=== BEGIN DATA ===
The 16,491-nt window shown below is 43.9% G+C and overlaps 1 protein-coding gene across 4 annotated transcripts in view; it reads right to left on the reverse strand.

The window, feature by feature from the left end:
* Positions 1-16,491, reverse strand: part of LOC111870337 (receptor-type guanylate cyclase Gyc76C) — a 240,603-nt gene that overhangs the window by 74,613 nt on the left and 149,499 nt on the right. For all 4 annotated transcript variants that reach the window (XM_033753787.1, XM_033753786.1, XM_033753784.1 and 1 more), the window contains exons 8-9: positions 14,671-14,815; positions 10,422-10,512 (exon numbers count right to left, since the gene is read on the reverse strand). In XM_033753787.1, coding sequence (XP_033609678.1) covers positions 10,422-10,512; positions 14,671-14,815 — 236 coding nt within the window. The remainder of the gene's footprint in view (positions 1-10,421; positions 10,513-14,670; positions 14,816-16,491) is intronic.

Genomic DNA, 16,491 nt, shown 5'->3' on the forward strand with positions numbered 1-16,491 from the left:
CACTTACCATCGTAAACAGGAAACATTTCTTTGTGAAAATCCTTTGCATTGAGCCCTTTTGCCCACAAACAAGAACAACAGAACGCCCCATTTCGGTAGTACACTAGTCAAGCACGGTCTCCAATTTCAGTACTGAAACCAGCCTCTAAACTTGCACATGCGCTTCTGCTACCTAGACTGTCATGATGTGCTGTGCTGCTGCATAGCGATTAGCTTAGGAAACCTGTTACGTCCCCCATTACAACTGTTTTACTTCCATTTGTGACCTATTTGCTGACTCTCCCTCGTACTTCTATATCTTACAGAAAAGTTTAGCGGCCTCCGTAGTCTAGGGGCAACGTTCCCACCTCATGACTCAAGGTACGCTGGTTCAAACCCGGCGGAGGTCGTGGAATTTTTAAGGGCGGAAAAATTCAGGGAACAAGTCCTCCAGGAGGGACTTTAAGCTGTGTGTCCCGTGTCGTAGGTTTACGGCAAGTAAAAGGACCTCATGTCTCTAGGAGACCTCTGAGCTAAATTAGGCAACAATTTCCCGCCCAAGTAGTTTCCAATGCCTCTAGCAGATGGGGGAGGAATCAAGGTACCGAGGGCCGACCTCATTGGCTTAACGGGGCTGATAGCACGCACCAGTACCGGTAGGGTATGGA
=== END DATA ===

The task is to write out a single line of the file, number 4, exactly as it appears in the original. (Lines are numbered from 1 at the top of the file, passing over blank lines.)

Genomic DNA, 16,491 nt, shown 5'->3' on the forward strand with positions numbered 1-16,491 from the left: